Andra Bucur: I usually make information requests and send them to the specific authorities but normally I don’t get an answer in 10 days, which is the time specified in the law, sometimes you get in about 30 days but they should advise you beforehand if it takes a while to get your request processed… Usually in the extractive industries, we don’t get an answer about the information we want […] so then we use strategic litigation in order to get the information. […] We send it by fax, I never sent it electronically. There are institutions that don’t even have their contacts on the website. Like the National Agency for Mineral Resources, they don’t have budgets online, they don’t have public acquisitions online, you can click on everything you want but it doesn’t work, they don’t have contacts online, so the only way to send a request is to actually send it by post or to go to the institution, it depends on the agency. […]
Cristina Lupu: You may submit your requests online, but the problem is if you do that, you can’t prove that they received the email. And this is one of the excuses that they use. If you go to the registration office and they put the date and the stamp you are sure that they received the information […]
This obviously gets a raised eyebrow from me - rubber stamp syndrome strikes again… We don’t come to a consensus on whether the portal would be useful in the end, but we’ve had a jolly good debate in the meantime…
The age-old ugly beast of data formats (PDFs) also rears its head again, but not just PDFs - nightmare PDFs:
Codru Vrabie: The ones I like [this is presumably sarcastic] best are the PDFs that is locked that was actually distilled from a JPG that is actually a copy, tilted like that [gestures], of a third hand fax, so all the letters are smudged and effaced…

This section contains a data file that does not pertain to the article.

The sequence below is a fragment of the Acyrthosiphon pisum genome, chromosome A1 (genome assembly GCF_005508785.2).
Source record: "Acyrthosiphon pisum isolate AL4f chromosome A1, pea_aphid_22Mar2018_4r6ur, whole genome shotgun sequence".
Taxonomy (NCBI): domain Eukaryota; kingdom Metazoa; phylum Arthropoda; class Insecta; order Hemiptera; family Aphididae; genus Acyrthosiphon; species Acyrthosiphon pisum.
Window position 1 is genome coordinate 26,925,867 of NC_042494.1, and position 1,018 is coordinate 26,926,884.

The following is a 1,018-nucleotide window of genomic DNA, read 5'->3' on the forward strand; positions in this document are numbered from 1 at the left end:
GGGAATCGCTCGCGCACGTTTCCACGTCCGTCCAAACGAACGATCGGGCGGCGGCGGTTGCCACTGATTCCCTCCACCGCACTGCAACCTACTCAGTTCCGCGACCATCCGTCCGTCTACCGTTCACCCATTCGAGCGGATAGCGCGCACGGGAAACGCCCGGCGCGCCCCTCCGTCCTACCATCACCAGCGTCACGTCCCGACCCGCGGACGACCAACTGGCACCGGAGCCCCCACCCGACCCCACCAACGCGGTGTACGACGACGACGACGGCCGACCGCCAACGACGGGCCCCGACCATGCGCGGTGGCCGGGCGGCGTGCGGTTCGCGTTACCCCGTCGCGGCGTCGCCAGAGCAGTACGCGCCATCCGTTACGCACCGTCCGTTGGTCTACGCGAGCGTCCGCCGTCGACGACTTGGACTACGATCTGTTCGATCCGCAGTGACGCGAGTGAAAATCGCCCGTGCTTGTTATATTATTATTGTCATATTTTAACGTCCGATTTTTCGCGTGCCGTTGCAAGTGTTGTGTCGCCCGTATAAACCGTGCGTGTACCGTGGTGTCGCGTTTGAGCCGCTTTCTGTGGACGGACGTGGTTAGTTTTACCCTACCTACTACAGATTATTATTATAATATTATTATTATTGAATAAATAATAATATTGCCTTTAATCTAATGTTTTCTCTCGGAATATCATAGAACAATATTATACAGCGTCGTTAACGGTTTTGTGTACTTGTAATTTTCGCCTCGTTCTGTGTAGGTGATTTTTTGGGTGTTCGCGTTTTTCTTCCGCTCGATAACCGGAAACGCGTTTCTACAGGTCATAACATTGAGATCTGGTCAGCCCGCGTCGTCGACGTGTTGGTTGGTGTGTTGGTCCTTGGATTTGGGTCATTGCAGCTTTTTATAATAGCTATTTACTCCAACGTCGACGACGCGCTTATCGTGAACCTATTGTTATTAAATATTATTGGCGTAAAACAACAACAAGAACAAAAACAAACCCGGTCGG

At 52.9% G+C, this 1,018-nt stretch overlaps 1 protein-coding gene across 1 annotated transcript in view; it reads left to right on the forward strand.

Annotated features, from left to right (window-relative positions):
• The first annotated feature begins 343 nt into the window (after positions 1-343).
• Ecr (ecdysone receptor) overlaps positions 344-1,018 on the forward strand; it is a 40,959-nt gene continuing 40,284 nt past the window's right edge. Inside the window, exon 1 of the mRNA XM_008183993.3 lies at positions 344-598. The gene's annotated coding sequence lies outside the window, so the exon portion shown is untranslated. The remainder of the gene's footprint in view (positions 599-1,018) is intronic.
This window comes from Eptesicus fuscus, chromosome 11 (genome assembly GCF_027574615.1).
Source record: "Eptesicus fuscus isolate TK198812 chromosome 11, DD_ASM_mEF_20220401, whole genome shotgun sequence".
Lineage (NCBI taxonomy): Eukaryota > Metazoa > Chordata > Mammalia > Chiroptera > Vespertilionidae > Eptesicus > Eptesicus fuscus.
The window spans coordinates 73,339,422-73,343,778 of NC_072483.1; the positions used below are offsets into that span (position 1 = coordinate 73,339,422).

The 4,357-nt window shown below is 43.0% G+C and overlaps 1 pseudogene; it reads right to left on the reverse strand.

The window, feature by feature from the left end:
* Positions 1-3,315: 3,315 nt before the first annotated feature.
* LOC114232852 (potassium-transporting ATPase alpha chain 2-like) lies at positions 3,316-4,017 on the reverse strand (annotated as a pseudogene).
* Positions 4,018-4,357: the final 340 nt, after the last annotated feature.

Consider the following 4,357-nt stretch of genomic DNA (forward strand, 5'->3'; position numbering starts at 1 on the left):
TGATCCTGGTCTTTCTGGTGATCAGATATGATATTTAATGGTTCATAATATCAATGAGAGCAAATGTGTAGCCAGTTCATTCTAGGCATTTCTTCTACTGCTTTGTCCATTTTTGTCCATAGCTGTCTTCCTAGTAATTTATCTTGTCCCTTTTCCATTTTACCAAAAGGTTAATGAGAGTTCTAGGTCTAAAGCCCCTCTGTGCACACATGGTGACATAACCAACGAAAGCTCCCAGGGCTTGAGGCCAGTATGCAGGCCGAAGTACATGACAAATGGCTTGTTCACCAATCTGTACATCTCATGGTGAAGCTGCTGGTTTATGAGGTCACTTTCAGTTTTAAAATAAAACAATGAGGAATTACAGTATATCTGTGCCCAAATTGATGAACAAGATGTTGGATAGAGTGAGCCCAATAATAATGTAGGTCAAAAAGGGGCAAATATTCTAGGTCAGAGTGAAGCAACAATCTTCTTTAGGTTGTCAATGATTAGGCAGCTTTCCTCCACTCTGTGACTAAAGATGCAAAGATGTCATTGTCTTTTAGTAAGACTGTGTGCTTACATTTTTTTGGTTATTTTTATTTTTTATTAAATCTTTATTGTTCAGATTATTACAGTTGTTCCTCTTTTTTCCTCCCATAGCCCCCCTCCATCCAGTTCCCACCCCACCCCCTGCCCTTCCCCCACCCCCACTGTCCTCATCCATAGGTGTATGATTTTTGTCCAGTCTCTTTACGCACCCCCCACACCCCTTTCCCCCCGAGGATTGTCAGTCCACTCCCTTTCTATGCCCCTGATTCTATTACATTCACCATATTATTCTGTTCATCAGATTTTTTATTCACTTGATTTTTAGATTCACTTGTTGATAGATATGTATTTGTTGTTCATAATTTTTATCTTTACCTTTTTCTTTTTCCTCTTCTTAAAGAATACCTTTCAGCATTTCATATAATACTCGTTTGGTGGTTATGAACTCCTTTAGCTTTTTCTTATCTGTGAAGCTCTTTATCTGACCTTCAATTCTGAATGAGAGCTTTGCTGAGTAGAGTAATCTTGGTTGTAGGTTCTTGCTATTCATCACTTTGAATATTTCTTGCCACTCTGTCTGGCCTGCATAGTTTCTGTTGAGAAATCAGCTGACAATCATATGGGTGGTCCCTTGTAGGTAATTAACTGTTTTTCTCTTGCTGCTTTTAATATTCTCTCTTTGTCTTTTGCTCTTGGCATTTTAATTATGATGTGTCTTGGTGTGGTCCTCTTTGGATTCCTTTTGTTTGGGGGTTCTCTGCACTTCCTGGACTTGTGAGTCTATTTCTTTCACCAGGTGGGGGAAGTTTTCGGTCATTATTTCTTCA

Someday soon, I hope this problem will no longer be an issue, but there needs to be a serious mentality change in government and there need to be more CSOs, such as these, keeping the pressure on to ensure the message gets through…
So what data do they want?
The group have actually put together a list already of key datasets, when they were consulted about how Romania should approach the Open Government Partnership, they promise to translate and send it on to me. Until the full list is ready, here’s a quick overview of some of the things they ask for:
Codru Vrabie: Public Institutions - Activity reports. “For instance the General Authorities Office, the public prosecution. When they published their report a couple of years ago they said there’s [X] million criminal cases being tried every year. This is a piece of information which you will find in the annual activity report, it should be referenced to a database. And so, what I’m saying is, for all the information you put in your activity report, give me the attachment, so to say…in an open format.”